Branson Cerakote Joins Hold My Guns in Storing Firearms for Those in Need

30
Previous Post
Next Post

Effective immediately, Branson Cerakote, LLC, located at 131 Industrial Park Drive, Suite 3, Hollister, Missouri, 65672 , is offering voluntary firearms storage through Hold My Guns, a liberty-based nonprofit that connects gun owners with Federal Firearms Licensees (FFLs) across the United States to provide storage during times of crisis or personal need. Customers desiring to store firearms at Branson Cerakote, LLC, are asked to email [email protected] or call 719-896-0509 to arrange an appointment.

Founded by gun owners, Hold My Guns is a non-legislative solution to help prevent suicide, theft of firearms, accidental shootings, and instances of stolen firearms used in crimes.

Customers can trust Branson Cerakote, LLC, to store their firearms for a variety of reasons, including to prevent unauthorized access while they are away from home such as during deployment or while on vacation.

“As a business owner who is a veteran and retired law enforcement officer, I value rights protected by the Second Amendment,” said John Siegert, who owns Branson Cerakote, LLC, along with his wife Laura. “Having been in the military and law enforcement, I understand that sometimes people find themselves in overwhelming situations where access to firearms can lead to devastating decisions. The Hold My Guns program provides gun owners with the option of voluntarily storing their firearms in a secure location. We are honored to be a part of a program that supports gun rights while offering a safe alternative for responsible gun owners.”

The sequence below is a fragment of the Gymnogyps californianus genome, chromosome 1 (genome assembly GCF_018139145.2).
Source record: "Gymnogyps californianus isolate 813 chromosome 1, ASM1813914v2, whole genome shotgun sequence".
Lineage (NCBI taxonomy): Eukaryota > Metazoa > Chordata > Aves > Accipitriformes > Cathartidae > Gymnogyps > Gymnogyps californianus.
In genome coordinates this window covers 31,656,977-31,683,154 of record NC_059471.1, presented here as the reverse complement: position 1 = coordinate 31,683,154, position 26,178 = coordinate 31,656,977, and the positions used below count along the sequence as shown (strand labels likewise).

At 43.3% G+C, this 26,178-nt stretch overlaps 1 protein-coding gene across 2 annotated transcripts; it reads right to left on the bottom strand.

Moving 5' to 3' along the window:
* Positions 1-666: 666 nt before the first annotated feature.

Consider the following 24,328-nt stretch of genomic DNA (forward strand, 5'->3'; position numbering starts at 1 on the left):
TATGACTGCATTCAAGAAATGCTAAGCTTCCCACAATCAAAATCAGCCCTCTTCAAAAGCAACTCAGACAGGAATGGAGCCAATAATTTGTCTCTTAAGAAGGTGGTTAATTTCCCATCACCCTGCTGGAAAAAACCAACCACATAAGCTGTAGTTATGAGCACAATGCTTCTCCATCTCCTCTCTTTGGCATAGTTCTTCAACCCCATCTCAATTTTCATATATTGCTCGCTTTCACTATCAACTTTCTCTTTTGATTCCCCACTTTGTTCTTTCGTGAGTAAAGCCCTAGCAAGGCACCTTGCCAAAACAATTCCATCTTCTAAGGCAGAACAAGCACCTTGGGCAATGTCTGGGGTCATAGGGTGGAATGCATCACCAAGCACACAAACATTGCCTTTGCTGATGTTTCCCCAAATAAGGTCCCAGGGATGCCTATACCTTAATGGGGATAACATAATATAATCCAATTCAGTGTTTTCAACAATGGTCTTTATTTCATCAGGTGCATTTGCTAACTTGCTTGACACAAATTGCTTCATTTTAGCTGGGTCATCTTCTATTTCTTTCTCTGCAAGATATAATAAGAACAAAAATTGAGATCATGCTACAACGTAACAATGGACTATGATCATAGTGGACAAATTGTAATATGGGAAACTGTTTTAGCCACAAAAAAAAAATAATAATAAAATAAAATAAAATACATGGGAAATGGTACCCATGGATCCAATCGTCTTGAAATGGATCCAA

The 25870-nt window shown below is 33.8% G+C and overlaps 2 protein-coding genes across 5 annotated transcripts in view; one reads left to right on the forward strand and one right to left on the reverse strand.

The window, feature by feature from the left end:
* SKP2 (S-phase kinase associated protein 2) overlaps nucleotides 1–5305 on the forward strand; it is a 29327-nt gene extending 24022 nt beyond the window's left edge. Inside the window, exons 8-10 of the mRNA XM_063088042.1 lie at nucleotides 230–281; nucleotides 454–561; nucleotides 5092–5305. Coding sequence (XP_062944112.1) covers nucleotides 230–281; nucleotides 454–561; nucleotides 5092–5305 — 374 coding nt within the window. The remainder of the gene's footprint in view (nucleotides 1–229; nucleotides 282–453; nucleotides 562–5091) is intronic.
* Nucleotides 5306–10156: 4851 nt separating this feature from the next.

Branson Cerakote, LLC, is known for exceptional, quality firearms customization through cerakoting and laser engraving. As firearms enthusiasts themselves, the Siegerts recognize that firearms are an investment and they take pride in their work. With nearly 10,000 subscribers on their YouTube Channel, they are well-loved in their firearms community and their artistic work inspires gun owners around the world.

John served in the US Army as an Airborne Infantryman in the 1990s. Laura, a graphic artist with over 20 years of experience, also happens to be a registered nurse. Their background in service contributes to their reputation for providing consistently well-rated customer service.

“While interviewing John as part of the on-boarding process, he shared with me that, during his law-enforcement days, he would encounter situations where someone was in distress and there was a concern the individual had access to firearms,” said Sarah Joy Albrecht, Executive Director of Hold My Guns. “John said that, as a result, he saw good people unnecessarily get caught up in the legal system because they didn’t have a place to temporarily store firearms while they sorted things out.”

“John and Laura recognized that, by providing this option in their own community, gun owners could voluntarily store firearms offsite while they handled their personal matters at home, be it keeping safe a teen in the household who was struggling with depression or helping a couple who was going through a volatile time in their relationship,” said Albrecht. “Storing firearms off-site at a trusted location allows time and space to handle personal matters without the temptation of access to firearms. I applaud the leadership of John, Laura, and the Branson Cerakote team to utilize their resources in a caring way that truly supports and empowers gun owners while protecting their rights.”